If the bake sale is before Easter, you might consider lent and any dietary restrictions (some Azorean communities still avoid certain things) when selecting regional recipes. Its probably not realistic to fry things on-site, but fresh malassadas would probably be a hit. Suspiros is something you could do on the simpler end, but not specific to the Azores. Folks are right to point you to sweetbreads, Massa Sovada and bolos levedos tie back to the Azores, so if this is around Easter time doing a Folar with eggs would be appropriate even though its a more general Portuguese tradition.

          As far as ingredients, the Azores have a lot of root vegetables (in particular taro) although that doesn't directly play into baking recipes a whole lot beyond using potato as a starch and maybe sweet potatoes. Squashes and chayote make it into some sweets. Pineapple has taken on a life of its own after being cultured in the Acores as Ananas dos Acores (I believe that greenhouses are used in a lot of the production) which is a smaller, sweeter pineapple so cakes using that are appropriate (or not because its hard to get a comparable pineapple) and passion fruit is another appropriate fruit (maracuja) -- Brazilian passion fruit mousse is really easy to make. One difference in sweets is less dependence on egg yolk sweets compared to Portugual and milk sweets, cheese curd sweets etc are appropriate... but you wouldn't ruffle any feathers bringing pasteis de nata, queijadinha, using port wine and so on.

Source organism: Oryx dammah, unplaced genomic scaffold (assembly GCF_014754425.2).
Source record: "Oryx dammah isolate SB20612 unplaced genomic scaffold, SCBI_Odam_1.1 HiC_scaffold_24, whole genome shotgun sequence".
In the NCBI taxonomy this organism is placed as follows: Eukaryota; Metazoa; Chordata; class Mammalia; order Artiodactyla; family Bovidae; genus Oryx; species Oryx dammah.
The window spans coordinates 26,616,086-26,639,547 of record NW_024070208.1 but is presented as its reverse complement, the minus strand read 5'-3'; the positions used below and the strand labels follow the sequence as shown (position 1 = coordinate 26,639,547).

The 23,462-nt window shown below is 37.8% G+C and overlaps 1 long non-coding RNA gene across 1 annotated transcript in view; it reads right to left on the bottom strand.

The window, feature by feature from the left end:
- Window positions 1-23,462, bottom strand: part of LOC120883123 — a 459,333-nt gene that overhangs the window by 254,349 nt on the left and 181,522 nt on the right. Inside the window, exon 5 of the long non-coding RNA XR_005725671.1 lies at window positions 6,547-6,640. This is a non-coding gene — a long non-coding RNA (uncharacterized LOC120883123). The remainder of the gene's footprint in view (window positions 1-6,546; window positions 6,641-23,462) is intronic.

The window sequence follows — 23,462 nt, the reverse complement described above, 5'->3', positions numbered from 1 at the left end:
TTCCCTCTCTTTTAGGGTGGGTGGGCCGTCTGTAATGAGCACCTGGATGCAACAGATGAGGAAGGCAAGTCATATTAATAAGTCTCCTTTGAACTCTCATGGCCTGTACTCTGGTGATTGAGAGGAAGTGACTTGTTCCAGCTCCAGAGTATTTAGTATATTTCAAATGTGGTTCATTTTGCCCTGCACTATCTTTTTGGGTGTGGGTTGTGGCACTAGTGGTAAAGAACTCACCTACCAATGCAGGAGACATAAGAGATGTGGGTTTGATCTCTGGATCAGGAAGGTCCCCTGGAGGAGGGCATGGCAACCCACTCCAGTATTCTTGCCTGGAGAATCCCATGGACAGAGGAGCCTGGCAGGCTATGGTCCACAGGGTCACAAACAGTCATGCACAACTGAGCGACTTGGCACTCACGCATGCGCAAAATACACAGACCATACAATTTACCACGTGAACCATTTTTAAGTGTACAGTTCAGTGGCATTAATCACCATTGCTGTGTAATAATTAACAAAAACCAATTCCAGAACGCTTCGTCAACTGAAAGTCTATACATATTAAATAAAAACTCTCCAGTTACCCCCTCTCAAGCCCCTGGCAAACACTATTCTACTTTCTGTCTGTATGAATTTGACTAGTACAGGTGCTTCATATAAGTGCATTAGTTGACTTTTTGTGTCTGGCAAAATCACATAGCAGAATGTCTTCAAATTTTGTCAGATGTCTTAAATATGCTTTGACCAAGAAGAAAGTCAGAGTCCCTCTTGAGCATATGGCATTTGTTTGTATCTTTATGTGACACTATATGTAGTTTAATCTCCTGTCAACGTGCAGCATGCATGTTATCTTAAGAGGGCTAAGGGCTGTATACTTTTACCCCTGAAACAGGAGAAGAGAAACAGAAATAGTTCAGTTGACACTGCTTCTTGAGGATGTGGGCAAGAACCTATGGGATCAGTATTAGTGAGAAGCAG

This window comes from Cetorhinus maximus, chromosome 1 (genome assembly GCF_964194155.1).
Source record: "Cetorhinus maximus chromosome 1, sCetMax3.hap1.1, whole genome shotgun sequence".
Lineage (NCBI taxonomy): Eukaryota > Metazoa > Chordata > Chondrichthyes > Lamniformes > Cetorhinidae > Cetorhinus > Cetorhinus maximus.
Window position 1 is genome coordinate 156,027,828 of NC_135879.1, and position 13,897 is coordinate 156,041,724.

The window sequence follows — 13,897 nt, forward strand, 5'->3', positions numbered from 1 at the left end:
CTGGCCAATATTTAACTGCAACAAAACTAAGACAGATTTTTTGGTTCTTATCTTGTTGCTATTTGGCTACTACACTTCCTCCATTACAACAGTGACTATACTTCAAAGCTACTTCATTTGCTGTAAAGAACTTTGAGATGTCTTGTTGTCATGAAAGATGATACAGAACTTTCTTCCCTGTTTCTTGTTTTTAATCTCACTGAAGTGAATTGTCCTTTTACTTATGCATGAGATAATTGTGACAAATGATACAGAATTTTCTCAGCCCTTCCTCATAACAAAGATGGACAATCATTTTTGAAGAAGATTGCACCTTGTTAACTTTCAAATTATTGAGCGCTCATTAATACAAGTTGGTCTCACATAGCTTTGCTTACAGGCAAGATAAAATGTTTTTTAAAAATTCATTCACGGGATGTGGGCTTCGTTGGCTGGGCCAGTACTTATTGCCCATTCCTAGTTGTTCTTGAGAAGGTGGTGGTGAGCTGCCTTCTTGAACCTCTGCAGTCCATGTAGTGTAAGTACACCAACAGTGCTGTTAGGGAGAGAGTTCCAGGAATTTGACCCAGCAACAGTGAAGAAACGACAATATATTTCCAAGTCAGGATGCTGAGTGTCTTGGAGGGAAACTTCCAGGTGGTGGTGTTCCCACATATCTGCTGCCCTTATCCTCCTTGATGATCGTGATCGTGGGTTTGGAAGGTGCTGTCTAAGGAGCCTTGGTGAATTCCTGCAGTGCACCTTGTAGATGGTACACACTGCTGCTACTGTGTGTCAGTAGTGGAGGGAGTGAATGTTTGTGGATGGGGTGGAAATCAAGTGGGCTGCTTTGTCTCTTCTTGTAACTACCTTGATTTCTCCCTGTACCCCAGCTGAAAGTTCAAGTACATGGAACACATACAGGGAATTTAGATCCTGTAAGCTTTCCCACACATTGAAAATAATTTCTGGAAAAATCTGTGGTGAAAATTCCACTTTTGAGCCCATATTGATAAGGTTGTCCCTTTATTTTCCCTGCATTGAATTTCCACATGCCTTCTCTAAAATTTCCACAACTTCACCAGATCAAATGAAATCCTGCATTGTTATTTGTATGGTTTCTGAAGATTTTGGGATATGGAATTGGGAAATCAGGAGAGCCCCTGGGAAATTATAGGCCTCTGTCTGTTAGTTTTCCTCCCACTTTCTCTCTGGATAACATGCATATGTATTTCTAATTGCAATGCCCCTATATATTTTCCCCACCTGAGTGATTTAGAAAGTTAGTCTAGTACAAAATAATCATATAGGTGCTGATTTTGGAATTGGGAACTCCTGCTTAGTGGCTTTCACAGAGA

1. Thanks to all who provided much thought-provoking information. This was fun. I ended up making a batch of toffee, oatmal crispie cookies, some lemon cupcakes with lemon glaze, and some Almond Cake-lets (cupcakes). I baked them in a stout 1950's cupcake pan, buttered the wells heavily and floured them, baked, then ran a knife around them to ease them out. They had a beautiful crust, no sticking whatsoever. I put them one by one into a tinfoil cupcake pan, poked holes and drizzled/spooned the almond syrup over, topped them with almonds and fit them into my toaster oven. (My regular broiler does not work) . They toasted nicely, then I removed them and put them into foil baking cups and into clear plastic 'old-fashioned' cups and covered with saran for individual servings.

            Off to the benefit!

            My grateful thanks to all who responded, this is the sort of thing that makes the Home Cooking board one of the best on chowhound.